Paolo lives with MELAS (mitochondrial encephalopathy, lactic acidosis and stroke-like episodes) syndrome – a rare disorder mostly affecting the nervous system and muscles, and sometimes causing epilepsy. In this piece, Paolo’s mother Loretta discusses the challenges involved with living with MELAS syndrome, the additional impact of epilepsy, and the importance of further research into both conditions.
Through the Epilepsy Research UK Doctoral Training Centre at Newcastle University, we are pleased to be collaborating with the Wellcome Centre for Mitochondrial Research. We would like to thank the team for introducing us to Loretta and helping us share Paolo’s story.
When was Paolo first diagnosed with MELAS syndrome?
My son Paolo was diagnosed with a very rare form of mitochondrial disease known as MELAS in 2014 at the age of 30. Mitochondrial disorders affect about 1 in 4000 people and most adult cases are due to defects in mitochondrial DNA. The image that comes to mind is a candle burning down slowly – eventually, the flame will simply go out.
Paolo has epilepsy as a result of the disease. He is treated for seizures which have a direct correlation to the triggering of stroke-like events. In addition to epilepsy, he is deaf, diabetic and suffers cognitive impairment (dementia). The disease is progressive and fatal. There is no cure as of yet.
When did Paolo’s seizures first begin?
In March 2013, Paolo began to have a spontaneous twitch in his right hand, which we later learned was a myoclonic jerk due to seizure activity. I sought out a medical appointment and left Paolo home for an hour while I ran an errand. When I returned, he was covered in vomit and disorientated. His hand was still jerking and he said that he “thought he had a seizure”. We rushed him to A&E where he was eventually advised the episode was probably due to diabetic neuropathy and he was sent home. The next night, our beautiful dog Sam leapt off the bed, running into Paolo’s bedroom and then back to me. There we found him having a whole-body seizure with loss of consciousness. We were swept back into A&E where Paolo was intubated, anesthetised and given numerous tests. The scan showed changes within the brain. The doctors said he was “very poorly” but not much else was known.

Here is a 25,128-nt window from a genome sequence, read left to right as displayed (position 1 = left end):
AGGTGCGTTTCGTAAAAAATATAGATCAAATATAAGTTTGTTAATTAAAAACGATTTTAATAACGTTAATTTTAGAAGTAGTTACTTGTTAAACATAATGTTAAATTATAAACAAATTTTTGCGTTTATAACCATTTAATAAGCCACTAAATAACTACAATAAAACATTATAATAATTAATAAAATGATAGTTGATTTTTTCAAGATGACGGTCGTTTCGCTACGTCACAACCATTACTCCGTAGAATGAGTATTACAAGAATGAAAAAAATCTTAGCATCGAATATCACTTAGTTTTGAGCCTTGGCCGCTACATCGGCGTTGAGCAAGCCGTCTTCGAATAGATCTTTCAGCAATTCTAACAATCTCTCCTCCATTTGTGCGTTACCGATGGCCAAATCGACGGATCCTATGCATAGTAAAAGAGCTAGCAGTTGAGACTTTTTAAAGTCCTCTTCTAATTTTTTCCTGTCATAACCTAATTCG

Six months to the day after his first episode, Paolo was visiting his father in Italy and began to feel his hearing worsen and oral communication became difficult. He was bilingual and struggled especially with his Italian. He returned to the UK and spent another 3 weeks in hospital, leaving this time with a diagnosis of autoimmune encephalitis. However, the registrar neurologist remembered Paolo and was not totally convinced. He delved more deeply into his history and requested genetic testing that would be sent to the Specialist Unit at Newcastle Upon Tyne’s Royal Victoria Infirmary. In June of 2014, Paolo was formally diagnosed with MELAS and our journey with this terrible disease began.
Paolo’s recent scans show ongoing, silent seizure activity which is managed with the drugs Clobazam and Brivaracetam. Keeping seizures at bay is key to preventing stroke-like events. I do my best to help him live his best life, however we have both found that illness is a unique and lonely journey.
How has epilepsy interrupted Paolo’s and your life?